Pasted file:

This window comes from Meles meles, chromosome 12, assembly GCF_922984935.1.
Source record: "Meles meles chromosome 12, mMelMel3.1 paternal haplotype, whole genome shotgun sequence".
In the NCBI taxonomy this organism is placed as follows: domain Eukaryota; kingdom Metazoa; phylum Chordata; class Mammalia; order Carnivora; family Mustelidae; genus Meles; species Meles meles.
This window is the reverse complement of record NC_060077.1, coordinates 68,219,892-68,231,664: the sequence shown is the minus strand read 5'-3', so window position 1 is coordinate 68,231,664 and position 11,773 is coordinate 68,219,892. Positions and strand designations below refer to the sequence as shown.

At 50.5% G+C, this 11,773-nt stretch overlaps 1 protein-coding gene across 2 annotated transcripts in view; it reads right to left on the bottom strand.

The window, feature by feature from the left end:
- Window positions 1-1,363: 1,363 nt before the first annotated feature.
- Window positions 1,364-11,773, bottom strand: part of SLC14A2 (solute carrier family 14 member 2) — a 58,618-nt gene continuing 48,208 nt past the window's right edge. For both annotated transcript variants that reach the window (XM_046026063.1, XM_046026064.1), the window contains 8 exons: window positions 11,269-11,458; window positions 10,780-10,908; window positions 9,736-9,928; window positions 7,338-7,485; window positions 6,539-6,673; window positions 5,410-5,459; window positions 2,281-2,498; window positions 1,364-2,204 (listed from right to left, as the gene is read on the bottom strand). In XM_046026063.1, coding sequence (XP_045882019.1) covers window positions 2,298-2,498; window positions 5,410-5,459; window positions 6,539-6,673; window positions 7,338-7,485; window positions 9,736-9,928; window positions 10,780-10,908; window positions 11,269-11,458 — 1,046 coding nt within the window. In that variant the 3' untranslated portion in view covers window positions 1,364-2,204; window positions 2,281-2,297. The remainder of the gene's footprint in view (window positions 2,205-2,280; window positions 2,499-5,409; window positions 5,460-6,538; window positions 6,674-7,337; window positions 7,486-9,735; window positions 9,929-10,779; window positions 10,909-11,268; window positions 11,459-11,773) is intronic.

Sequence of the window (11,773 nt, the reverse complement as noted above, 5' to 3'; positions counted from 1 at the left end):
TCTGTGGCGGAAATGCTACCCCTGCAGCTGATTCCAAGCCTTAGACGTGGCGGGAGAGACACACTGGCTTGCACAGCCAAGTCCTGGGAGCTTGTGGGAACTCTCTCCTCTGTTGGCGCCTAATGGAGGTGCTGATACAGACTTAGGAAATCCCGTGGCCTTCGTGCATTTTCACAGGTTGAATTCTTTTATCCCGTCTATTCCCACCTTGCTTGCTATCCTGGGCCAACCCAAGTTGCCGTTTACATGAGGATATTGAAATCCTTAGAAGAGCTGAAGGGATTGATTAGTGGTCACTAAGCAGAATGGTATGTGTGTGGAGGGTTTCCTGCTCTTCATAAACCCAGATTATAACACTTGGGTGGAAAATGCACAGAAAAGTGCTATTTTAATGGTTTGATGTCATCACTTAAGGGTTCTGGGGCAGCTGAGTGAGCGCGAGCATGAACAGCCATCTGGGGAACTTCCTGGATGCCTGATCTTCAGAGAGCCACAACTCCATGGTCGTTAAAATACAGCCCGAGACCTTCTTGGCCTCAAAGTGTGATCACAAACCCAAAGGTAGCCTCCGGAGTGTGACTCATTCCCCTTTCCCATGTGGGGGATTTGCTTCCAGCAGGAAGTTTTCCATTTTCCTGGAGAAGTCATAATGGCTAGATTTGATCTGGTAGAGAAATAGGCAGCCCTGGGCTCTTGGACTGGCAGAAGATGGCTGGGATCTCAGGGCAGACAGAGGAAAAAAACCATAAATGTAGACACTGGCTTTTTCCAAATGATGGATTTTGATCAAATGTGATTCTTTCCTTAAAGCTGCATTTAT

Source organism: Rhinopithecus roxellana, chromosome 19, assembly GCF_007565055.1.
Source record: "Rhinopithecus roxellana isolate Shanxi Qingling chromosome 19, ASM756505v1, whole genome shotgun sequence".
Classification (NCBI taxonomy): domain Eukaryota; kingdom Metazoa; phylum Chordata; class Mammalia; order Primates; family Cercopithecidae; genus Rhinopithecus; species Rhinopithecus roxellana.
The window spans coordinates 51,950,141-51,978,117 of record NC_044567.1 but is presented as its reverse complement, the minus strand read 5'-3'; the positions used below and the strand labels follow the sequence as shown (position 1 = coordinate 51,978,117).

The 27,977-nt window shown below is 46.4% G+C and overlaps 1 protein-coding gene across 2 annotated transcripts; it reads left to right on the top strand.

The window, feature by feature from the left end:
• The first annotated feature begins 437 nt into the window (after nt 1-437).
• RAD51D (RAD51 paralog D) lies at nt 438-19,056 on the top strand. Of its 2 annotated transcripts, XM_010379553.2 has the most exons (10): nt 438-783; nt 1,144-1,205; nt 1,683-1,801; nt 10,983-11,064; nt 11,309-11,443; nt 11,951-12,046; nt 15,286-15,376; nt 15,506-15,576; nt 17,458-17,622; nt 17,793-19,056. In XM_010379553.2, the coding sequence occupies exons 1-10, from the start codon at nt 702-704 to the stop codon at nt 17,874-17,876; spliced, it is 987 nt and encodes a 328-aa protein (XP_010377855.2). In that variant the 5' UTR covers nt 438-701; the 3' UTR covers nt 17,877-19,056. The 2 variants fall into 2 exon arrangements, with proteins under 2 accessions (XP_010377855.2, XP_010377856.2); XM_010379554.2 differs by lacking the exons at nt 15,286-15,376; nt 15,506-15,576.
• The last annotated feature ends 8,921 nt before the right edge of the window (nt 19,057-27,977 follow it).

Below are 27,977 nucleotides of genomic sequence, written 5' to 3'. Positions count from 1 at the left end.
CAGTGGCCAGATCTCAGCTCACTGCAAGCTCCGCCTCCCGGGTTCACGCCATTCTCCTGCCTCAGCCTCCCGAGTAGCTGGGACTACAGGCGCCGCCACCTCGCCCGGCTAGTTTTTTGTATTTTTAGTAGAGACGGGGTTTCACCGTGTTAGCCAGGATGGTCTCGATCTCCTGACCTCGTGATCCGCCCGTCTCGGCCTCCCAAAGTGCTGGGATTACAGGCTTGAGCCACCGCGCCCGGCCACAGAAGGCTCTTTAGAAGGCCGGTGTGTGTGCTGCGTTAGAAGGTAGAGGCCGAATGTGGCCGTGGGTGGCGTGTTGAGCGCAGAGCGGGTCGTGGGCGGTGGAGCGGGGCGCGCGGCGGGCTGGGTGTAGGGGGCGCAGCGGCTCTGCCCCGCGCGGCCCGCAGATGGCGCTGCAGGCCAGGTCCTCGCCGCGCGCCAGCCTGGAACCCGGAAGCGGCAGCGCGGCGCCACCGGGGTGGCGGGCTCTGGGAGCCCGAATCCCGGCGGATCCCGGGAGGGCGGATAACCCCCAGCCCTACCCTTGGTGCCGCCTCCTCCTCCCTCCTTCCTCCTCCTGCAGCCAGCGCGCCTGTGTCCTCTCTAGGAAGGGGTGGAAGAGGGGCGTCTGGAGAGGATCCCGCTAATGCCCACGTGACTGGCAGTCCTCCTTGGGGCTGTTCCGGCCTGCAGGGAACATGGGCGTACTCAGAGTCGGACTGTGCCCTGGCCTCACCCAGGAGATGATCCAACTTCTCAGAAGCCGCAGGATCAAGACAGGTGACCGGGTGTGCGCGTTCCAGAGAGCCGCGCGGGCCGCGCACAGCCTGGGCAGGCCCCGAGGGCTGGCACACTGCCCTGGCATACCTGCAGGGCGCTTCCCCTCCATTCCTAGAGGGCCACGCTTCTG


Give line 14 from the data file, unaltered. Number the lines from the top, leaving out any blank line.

The window spans coordinates 51,950,141-51,978,117 of record NC_044567.1 but is presented as its reverse complement, the minus strand read 5'-3'; the positions used below and the strand labels follow the sequence as shown (position 1 = coordinate 51,978,117).